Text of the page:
Follow the Devil / Follow the Light

Part Six: Setback

This is part six of Follow the Devil/Follow the Light. Read all the previous parts here.



The Devil’s Piss operated out of a derelict quad-engine Boeing 707 that had crashed years ago along the southern edge of the forest. Ripped from the hull due to extreme turbulence, the left wing rested a hundred yards from the place of impact. The missing flight deck was replaced with double-doors stolen from Versailles post revolution, and the bar itself ran the length of the hollow fuselage with seating first class to coach. The narrowing length of tail was barricaded off from patrons for interrogation and cold storage. Mounted lamps with green shades, in need of dusting, offered the plane’s only illumination. Totems from earth were haphazardly nailed to the interior paneling: a braid of human hair, a crochet coaster, a license plate from Wyoming, a taxidermy black bear shoulder mount with a missing eye, a bamboo fly rod, a baby doll, a signet ring. The cabin windows were shut, and (in addition to the totems) every square inch of wall was plastered with articles and headlines retrieved from earth:

Troops Attack and Crush Beijing Protest: Thousands Fight Back, Scores are Killed

US ATTACKED: Hijacked Jets Destroy Twin-Towers and Hit Pentagon in Day of Terror

HINDENBURG EXPLODES: 30 Die in Crash of Airship


Son House sang “Dry Spell Blues – Part One” from the horn of a Victrola gramophone loud enough to drown out the noise of inebriation. An eel hung suspended in the jade water of an aquarium hijacked by colonies of algae. The bartender, an ogre-like behemoth with pustules for arms, was obscured by cigarette smoke as he scrubbed the bar hard enough to strip varnish. Nine demons caroused and nursed drinks at the bar, Morte Magari among them, stirring six ounces of gin and tonic (no ice) into a vortex with the claw of its middle finger. A lime wedge spiraled around the glass’s maelstrom like a sinking ship.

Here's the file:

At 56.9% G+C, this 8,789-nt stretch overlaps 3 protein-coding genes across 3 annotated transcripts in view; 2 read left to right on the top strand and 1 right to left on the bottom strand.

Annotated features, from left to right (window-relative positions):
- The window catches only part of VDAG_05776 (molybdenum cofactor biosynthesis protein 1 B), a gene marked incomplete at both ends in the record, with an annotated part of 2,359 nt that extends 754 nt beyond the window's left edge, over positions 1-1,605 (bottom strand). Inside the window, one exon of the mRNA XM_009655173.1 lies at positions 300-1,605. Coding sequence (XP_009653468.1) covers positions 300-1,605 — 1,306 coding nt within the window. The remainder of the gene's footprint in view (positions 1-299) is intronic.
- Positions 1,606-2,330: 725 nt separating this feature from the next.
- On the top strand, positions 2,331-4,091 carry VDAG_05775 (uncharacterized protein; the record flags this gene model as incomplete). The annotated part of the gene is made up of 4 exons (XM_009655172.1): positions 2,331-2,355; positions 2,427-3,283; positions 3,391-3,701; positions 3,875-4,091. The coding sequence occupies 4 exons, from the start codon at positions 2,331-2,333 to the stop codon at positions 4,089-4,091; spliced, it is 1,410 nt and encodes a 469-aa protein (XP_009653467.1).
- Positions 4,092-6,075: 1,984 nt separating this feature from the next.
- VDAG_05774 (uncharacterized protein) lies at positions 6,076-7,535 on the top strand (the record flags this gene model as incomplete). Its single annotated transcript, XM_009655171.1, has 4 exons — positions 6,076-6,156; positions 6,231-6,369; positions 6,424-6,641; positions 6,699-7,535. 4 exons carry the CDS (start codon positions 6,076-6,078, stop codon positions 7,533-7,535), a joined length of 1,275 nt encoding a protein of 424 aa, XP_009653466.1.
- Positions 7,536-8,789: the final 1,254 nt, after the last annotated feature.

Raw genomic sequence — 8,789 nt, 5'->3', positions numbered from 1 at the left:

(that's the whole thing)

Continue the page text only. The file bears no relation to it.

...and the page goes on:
A sip from the glass. “Watered down again,” Magari bemoaned.

“You know how it is,” came the bartender’s irksome reply. “Never quite able to replicate the distillation process.”

“At least give us a dram worthy of our defiance,” the demon shouted at the ceiling in petition to an absent god. Magari was sour after Joe’s stunt with the axe and had chewed off a bit of inner cheek at the bar just thinking about it. The plan, for now, was to level blame at The Engineer. There were forms to submit when disputes arose among the demons, and Magari was happy to oblige if it meant a visit from the Ministry of Compliance. It could see The Engineer now: tooling away on that blasted Abacus, making repairs for another round as authorities arrived. Mordecai was a hopeless bureaucrat, legalistic to a fault, but thorough.

“Hell ever better?” A woman’s voice to his left.

“God’s wounds,”[1] Magari cursed.

The bartender flipped the Paramount “Electronically Recorded” shellac record to Side B on the Victrola. One of the infernal patrons threw back a shot of whiskey, returned the glass upside down, pushed a single denarius across the bar, and walked out with a swagger. Magari looked up to stare at the eel and his new acquaintance in the glass reflection of the aquarium.

“That bad, eh?”

“Bug off.”